Feb. 6, 2018 — “American Catholics have shown a lack of moral consciousness on the issue of race,” Bishop George Murry, SJ, of Youngstown, Ohio, said during a lecture at the Jesuits’ St. Peter's Catholic Church in Charlotte, North Carolina, on Jan. 27. “If we are to be true to the principles on which our country was founded and the principles on which our faith is based, we must do much more.”
St. Peter's Catholic Church welcomed Bishop Murry for its Kennedy Lecture, an annual event that aims to challenge and stimulate thinking by engaging prominent speakers in the field of religion and ethics. More than 350 people attended the lecture, "The Times Demand It, the Gospel Demands It: Confronting the Sins of Racism," which covered historical actions that perpetuated slavery and racism in the Catholic Church and in the United States and actions the church can take to confront racism in concrete, tangible ways.
Bishop Murry, who serves as chairman of the U.S. bishops’ Ad Hoc Committee Against Racism, said that the Catholic Church’s teaching on the fundamental dignity of all people has not always been reflected in its actions, especially in the U.S., where racism is “deeply rooted.”
“When considering the history of racism in the Catholic Church, one cannot help but wonder why, in the United States, there was so little social consciousness among Catholics regarding racism,” he said. “Why does it appear the church in America is incapable of taking decisive action and incapable of enunciating clear-cut principles regarding racism that have led to a change of attitude?”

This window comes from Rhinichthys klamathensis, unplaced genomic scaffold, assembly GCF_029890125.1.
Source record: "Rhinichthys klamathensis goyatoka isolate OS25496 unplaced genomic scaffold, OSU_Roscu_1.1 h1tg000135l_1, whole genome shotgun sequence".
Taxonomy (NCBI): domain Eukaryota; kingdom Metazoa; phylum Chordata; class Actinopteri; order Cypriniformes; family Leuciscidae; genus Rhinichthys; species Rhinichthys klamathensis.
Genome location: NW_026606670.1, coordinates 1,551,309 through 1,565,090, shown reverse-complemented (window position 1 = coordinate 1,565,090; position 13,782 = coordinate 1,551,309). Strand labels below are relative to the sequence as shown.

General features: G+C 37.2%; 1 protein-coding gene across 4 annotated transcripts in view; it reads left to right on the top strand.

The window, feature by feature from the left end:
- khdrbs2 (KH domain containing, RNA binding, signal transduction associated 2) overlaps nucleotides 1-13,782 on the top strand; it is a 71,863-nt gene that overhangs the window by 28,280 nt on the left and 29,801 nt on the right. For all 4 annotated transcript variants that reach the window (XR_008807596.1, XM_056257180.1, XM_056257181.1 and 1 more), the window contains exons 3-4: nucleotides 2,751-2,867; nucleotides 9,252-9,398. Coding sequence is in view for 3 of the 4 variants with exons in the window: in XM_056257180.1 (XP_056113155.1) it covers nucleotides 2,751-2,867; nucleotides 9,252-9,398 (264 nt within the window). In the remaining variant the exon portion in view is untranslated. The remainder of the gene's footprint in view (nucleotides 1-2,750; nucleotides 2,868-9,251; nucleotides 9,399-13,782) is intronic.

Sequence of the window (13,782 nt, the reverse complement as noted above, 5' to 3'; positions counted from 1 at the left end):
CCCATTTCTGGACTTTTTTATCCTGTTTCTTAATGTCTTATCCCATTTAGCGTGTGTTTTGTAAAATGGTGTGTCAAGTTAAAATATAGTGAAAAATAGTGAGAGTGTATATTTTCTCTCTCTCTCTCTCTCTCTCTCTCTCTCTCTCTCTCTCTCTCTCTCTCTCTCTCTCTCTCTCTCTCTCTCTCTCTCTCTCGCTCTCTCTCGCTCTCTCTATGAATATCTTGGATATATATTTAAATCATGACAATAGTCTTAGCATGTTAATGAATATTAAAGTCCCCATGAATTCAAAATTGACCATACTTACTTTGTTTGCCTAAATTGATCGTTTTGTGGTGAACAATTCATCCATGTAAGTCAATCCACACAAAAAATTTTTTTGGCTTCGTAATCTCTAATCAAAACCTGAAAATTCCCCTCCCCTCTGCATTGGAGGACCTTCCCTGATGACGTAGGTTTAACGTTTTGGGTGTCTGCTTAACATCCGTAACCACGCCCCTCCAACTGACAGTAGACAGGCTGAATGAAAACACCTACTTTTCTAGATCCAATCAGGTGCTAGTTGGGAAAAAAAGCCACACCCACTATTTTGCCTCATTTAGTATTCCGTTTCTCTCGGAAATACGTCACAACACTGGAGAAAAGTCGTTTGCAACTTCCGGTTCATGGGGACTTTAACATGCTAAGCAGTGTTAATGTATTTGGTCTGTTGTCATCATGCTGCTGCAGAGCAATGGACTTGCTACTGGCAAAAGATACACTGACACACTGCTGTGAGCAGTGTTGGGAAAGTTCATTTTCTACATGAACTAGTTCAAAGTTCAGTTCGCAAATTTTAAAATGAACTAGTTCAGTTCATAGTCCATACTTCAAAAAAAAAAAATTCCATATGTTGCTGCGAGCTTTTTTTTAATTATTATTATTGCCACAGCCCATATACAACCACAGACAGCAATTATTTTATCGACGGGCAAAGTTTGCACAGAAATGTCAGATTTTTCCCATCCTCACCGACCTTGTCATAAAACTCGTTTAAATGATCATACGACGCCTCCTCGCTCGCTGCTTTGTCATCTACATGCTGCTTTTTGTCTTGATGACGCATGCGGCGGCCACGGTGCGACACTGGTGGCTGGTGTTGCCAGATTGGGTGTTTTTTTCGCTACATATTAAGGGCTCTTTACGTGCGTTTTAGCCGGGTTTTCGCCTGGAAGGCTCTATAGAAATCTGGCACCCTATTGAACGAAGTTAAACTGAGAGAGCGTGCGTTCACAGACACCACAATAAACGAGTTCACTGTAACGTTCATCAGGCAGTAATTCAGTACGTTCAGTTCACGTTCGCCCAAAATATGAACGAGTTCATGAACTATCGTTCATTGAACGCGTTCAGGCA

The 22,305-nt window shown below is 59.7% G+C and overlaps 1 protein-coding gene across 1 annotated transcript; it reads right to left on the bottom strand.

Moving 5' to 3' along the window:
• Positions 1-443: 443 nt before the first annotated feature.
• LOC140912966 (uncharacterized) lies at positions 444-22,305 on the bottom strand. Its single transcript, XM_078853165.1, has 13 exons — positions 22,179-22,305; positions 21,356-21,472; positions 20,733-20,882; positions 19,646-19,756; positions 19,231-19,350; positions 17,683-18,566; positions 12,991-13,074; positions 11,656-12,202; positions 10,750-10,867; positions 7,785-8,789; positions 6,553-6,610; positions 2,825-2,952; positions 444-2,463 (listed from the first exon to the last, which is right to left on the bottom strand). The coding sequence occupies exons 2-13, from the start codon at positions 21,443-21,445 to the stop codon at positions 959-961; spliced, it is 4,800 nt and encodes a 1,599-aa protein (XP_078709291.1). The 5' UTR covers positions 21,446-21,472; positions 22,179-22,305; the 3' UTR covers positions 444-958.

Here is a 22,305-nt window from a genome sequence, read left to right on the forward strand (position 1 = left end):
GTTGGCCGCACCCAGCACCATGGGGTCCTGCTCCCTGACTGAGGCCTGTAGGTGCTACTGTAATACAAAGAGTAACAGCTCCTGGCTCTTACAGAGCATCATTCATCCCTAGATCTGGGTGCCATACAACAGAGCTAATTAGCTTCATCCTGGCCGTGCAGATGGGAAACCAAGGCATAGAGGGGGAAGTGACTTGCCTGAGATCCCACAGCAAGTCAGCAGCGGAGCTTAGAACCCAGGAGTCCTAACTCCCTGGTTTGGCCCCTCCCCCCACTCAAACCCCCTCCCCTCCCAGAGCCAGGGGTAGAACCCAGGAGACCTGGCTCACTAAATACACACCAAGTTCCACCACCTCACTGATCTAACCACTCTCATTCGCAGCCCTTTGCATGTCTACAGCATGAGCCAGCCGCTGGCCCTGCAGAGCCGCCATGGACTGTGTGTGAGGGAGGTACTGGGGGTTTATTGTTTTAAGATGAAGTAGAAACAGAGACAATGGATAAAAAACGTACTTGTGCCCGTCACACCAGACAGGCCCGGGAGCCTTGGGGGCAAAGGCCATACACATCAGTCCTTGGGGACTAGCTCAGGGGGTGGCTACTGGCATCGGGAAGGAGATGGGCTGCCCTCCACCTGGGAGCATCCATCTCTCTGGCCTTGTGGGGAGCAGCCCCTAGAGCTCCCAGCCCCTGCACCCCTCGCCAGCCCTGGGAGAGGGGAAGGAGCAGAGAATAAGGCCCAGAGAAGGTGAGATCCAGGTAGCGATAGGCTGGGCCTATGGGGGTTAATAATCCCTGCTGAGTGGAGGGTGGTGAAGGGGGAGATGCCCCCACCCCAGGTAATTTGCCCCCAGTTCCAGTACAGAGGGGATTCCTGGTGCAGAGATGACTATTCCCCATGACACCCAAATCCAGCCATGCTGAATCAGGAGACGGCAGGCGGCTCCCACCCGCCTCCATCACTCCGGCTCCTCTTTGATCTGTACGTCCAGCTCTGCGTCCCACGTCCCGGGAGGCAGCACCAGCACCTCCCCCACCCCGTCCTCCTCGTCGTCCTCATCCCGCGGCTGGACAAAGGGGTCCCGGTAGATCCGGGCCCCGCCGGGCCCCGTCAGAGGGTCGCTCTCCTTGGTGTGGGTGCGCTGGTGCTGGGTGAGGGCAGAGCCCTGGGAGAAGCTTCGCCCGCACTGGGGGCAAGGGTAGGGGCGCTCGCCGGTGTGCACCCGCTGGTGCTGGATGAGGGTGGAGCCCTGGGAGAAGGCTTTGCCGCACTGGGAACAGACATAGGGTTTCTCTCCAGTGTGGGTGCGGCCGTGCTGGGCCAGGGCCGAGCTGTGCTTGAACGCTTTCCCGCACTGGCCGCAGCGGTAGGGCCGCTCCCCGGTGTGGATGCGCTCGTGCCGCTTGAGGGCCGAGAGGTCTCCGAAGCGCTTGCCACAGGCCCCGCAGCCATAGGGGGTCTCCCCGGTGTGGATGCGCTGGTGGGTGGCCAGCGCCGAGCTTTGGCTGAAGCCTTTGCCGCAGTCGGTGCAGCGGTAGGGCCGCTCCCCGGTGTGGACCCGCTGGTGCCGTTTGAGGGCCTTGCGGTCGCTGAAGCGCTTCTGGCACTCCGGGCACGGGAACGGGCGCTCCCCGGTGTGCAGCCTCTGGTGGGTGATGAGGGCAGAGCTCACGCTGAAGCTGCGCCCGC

“Racism is a sin that divides the human family and violates the fundamental human dignity of those called to be children of the same father,” Bishop Murry said.
Fr. James Shea, SJ (left), pastor of St. Peter's Catholic Church, with Bishop George Murry, SJ.
“Today the Catholic Church in America must recognize that Christ wishes to break down the walls created by the evils of racism, whether that evil is displayed publicly for all to see or buried deep in the recesses of our hearts,” Bishop Murry said. “If not, we are destined for history to continue to repeat itself, and once again the church will be perceived as a silent observer in the face of racism.”
The U.S. bishops’ Ad Hoc Committee Against Racism, formed last August, focuses on addressing the sin of racism in society and the Catholic Church and “the urgent need for the nation to come together to find solutions,” he said.
The committee’s plans include convening a national summit of religious leaders this year to discuss the sins of racism and conversations/listening sessions on race at Catholic organizations across the country, including in parishes, schools, seminaries and Catholic social services agencies.
The U.S. Bishops are also at work on a new pastoral letter on racism, due out this year. “Too often, we as bishops issue statements that get placed on a shelf,” Bishop Murry said. This pastoral letter will have an accompanying study guide that will help those at listening sessions to “come together and talk frankly with each other with the goal of changing attitudes and behaviors.”
In addition to listening and learning, the church must break her silence and “seek the forgiveness of those that she has victimized by her past injustices.” And the church can foster reconciliation by including people of color in leadership roles and by confronting racism wherever it occurs, according to Bishop Murry.
The Catholic Church must “speak and live in truth,” he said, “leaving behind the comfortable attitudes of superiority and fear. To get to that truth, we must break the silent complicity with the social evil of racism.” [Sources: CNS, NCR]